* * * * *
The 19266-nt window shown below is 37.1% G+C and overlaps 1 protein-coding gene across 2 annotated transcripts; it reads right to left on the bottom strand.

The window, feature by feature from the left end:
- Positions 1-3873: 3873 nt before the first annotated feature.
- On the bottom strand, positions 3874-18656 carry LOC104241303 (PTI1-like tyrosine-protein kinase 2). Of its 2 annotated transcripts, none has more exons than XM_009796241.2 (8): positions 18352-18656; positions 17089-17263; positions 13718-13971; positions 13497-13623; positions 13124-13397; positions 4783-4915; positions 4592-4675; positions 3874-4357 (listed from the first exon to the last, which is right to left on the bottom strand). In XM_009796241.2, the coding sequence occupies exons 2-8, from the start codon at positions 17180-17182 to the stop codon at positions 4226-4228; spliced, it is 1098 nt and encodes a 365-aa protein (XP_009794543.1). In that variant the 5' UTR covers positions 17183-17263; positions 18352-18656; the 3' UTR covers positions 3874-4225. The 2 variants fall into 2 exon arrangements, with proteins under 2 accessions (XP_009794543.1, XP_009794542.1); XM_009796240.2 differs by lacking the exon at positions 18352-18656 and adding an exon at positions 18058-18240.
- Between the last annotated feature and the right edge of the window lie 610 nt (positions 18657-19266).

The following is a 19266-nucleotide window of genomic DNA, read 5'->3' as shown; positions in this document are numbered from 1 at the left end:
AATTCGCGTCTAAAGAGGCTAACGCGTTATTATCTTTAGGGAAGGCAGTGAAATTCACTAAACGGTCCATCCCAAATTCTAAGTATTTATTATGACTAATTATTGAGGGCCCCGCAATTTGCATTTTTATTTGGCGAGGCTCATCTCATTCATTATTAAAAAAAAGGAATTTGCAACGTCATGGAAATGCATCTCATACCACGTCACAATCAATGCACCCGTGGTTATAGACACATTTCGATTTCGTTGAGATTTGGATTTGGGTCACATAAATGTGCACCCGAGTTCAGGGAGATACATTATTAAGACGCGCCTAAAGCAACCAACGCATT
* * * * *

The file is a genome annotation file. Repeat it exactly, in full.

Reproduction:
The 19266-nt window shown below is 37.1% G+C and overlaps 1 protein-coding gene across 2 annotated transcripts; it reads right to left on the bottom strand.

The window, feature by feature from the left end:
- Positions 1-3873: 3873 nt before the first annotated feature.
- On the bottom strand, positions 3874-18656 carry LOC104241303 (PTI1-like tyrosine-protein kinase 2). Of its 2 annotated transcripts, none has more exons than XM_009796241.2 (8): positions 18352-18656; positions 17089-17263; positions 13718-13971; positions 13497-13623; positions 13124-13397; positions 4783-4915; positions 4592-4675; positions 3874-4357 (listed from the first exon to the last, which is right to left on the bottom strand). In XM_009796241.2, the coding sequence occupies exons 2-8, from the start codon at positions 17180-17182 to the stop codon at positions 4226-4228; spliced, it is 1098 nt and encodes a 365-aa protein (XP_009794543.1). In that variant the 5' UTR covers positions 17183-17263; positions 18352-18656; the 3' UTR covers positions 3874-4225. The 2 variants fall into 2 exon arrangements, with proteins under 2 accessions (XP_009794543.1, XP_009794542.1); XM_009796240.2 differs by lacking the exon at positions 18352-18656 and adding an exon at positions 18058-18240.
- Between the last annotated feature and the right edge of the window lie 610 nt (positions 18657-19266).

The following is a 19266-nucleotide window of genomic DNA, read 5'->3' as shown; positions in this document are numbered from 1 at the left end:
AATTCGCGTCTAAAGAGGCTAACGCGTTATTATCTTTAGGGAAGGCAGTGAAATTCACTAAACGGTCCATCCCAAATTCTAAGTATTTATTATGACTAATTATTGAGGGCCCCGCAATTTGCATTTTTATTTGGCGAGGCTCATCTCATTCATTATTAAAAAAAAGGAATTTGCAACGTCATGGAAATGCATCTCATACCACGTCACAATCAATGCACCCGTGGTTATAGACACATTTCGATTTCGTTGAGATTTGGATTTGGGTCACATAAATGTGCACCCGAGTTCAGGGAGATACATTATTAAGACGCGCCTAAAGCAACCAACGCATT